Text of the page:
A prolific draughtsman, it was not unusual to see him wandering the less opulent parts of the city with his sketchbook under his arm, recording scenes of everyday life in the coffee houses and hamams, or sitting making drawings on the banks of the Bosphorus.
But as well as his numerous views of the Turkey, Preziosi produced an enormous number of sketches on his wider travels.
A rapid sketcher, his works were lively compositions rather than sober academic studies. With a panache that sometimes verges on caricature, he recorded the life of the places he visited, which resulted in a series of watercolour albums which, from time to time, have appeared on the market.
The album from his 1875 voyage provided Bonhams (20/12% buyer's premium) with their top lot for their first Exploration and Travel sale in Bond Street on September 16.
Consisting of 81 watercolours depicting scenes along the Danube and across Europe including Istanbul, Izmir, Budapest, Vienna, Malta, Messina, Munich, Paris, Marseilles and London, the album remained with Preziosi's daughter after the artist's death. It was consigned to auction by a descendant.
The pictures were pencil and watercolour drawings which Preziosi worked up with bodycolour at some point after his trip from August to October 1875. Most were signed, dated, numbered and inscribed with the title.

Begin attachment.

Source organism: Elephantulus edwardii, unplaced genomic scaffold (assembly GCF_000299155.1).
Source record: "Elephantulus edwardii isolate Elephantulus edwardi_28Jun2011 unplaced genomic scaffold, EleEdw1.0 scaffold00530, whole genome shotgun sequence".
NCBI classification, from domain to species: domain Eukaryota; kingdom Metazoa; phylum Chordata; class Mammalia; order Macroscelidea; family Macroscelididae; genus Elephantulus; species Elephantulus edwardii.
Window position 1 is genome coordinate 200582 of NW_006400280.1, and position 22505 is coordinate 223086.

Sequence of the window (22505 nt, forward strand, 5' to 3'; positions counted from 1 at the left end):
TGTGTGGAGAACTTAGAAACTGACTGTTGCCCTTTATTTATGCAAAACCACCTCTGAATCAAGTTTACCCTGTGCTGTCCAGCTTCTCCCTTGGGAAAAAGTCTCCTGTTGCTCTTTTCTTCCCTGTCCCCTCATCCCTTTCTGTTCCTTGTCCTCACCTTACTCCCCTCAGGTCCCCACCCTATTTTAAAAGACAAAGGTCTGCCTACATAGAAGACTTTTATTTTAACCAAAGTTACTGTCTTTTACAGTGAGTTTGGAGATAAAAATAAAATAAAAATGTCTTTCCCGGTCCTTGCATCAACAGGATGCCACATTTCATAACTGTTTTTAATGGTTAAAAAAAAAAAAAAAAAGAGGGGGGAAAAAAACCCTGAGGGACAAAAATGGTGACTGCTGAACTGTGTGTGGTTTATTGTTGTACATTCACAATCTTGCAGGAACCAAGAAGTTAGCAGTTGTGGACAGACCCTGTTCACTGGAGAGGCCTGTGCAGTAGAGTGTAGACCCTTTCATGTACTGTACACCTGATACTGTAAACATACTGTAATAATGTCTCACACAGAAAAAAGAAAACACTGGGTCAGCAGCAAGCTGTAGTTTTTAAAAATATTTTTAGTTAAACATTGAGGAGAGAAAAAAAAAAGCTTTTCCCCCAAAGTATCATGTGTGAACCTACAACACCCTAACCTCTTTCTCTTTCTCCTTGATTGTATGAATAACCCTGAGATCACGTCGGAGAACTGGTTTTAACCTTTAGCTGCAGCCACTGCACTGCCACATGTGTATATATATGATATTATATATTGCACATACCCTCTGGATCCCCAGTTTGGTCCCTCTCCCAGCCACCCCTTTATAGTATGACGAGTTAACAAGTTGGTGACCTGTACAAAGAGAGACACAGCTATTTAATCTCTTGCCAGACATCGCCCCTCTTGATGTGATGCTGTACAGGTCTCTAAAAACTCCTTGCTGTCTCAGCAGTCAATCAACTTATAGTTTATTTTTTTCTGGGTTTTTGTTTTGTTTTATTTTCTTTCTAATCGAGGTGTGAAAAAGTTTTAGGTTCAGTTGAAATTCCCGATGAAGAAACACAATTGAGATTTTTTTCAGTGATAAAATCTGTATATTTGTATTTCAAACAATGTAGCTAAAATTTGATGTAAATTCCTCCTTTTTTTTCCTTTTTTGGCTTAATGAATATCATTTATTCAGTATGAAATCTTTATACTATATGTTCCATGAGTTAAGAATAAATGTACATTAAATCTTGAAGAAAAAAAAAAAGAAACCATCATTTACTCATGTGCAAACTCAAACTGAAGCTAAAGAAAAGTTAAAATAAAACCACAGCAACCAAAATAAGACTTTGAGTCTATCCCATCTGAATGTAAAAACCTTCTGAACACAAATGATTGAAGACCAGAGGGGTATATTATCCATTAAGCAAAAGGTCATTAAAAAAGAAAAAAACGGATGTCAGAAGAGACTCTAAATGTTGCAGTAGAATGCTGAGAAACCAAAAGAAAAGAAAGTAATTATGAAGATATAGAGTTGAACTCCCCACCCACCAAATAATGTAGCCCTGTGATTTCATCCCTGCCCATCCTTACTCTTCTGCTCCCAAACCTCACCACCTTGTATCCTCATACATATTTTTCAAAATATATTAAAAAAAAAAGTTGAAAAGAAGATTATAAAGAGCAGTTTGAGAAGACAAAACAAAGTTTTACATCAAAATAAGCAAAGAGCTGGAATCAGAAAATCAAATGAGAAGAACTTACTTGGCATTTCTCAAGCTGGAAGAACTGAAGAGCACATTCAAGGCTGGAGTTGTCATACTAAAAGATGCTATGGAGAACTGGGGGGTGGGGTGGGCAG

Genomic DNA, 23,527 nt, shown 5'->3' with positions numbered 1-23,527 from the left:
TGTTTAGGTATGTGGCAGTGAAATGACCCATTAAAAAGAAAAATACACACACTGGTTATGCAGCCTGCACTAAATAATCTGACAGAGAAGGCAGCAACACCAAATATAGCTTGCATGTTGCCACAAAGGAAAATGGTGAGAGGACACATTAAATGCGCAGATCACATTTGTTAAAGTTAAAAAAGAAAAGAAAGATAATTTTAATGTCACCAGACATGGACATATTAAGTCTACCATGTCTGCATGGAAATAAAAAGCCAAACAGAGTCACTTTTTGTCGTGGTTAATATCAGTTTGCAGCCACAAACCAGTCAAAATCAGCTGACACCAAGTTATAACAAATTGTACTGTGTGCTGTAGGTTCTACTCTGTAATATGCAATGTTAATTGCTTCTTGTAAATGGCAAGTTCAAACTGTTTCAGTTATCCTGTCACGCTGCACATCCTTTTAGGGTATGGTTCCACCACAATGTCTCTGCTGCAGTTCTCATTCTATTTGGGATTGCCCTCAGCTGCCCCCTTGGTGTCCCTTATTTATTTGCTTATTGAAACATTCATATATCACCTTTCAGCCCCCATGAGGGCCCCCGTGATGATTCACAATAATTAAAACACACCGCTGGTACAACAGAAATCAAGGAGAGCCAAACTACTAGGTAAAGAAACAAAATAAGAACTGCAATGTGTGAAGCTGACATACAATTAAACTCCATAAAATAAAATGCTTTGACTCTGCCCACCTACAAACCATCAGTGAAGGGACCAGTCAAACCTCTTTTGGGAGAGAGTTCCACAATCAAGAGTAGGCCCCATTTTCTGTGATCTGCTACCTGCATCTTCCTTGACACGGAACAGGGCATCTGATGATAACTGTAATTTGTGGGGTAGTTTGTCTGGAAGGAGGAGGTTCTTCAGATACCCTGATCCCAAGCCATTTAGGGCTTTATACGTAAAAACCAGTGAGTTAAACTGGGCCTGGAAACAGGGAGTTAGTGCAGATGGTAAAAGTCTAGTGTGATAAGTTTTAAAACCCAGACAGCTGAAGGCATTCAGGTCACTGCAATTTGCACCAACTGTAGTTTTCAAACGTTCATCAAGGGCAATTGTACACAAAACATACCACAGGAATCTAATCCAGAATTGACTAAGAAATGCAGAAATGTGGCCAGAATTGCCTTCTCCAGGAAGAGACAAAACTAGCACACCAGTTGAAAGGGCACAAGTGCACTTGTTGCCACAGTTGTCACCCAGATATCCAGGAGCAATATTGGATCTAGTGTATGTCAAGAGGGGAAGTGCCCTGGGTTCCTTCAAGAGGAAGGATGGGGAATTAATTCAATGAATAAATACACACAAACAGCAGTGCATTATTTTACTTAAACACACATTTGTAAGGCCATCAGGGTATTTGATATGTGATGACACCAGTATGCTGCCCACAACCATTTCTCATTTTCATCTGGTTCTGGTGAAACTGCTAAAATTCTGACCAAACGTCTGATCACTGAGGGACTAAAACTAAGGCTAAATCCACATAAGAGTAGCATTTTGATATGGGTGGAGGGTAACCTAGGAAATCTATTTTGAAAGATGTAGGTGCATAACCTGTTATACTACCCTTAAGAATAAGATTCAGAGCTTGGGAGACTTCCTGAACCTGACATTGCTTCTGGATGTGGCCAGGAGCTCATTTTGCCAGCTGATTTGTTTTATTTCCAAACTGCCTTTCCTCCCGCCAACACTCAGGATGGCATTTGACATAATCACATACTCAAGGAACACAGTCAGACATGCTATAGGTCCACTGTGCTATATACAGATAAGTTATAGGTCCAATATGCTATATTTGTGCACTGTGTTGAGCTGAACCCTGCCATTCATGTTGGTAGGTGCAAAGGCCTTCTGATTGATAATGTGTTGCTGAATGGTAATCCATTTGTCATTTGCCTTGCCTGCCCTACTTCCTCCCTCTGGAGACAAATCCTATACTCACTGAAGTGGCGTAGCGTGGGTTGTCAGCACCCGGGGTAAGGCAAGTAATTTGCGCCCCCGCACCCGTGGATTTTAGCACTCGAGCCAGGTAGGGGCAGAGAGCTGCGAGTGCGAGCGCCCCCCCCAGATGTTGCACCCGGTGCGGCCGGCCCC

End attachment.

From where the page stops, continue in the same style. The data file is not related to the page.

Paris was the single most depicted location in the album and accounted for 19 of the 81 works.
In fact, the initial sketches for these works emerged very recently, selling at Christie's Paris in June for €11,000 (£10,000).
With the album measuring 10 1/4 x 13 3/4in (26 x 35cm), many of the works here went across two pages and were folded in the middle. This meant that they couldn't be broken up and sold separately which, although it means the album will probably always be kept together, significantly reduced the value.
Perhaps also dampening demand was that the geographic spread of subjects was so wide that it lacked direct appeal to any national-minded collectors.
On the day, against a punchy £320,000-500,000 estimate, it drew two bidders and sold at £320,000 to a buyer from the Arab world. Although failing to go beyond low estimate, this was nevertheless the highest price ever paid for a single body of work by Preziosi.
As a comparison, the artist's album from his 1872 voyages, which comprised 79 watercolours sold at Christie's Paris in March 2004 for €200,0000 (£142,825).
By Alex Capon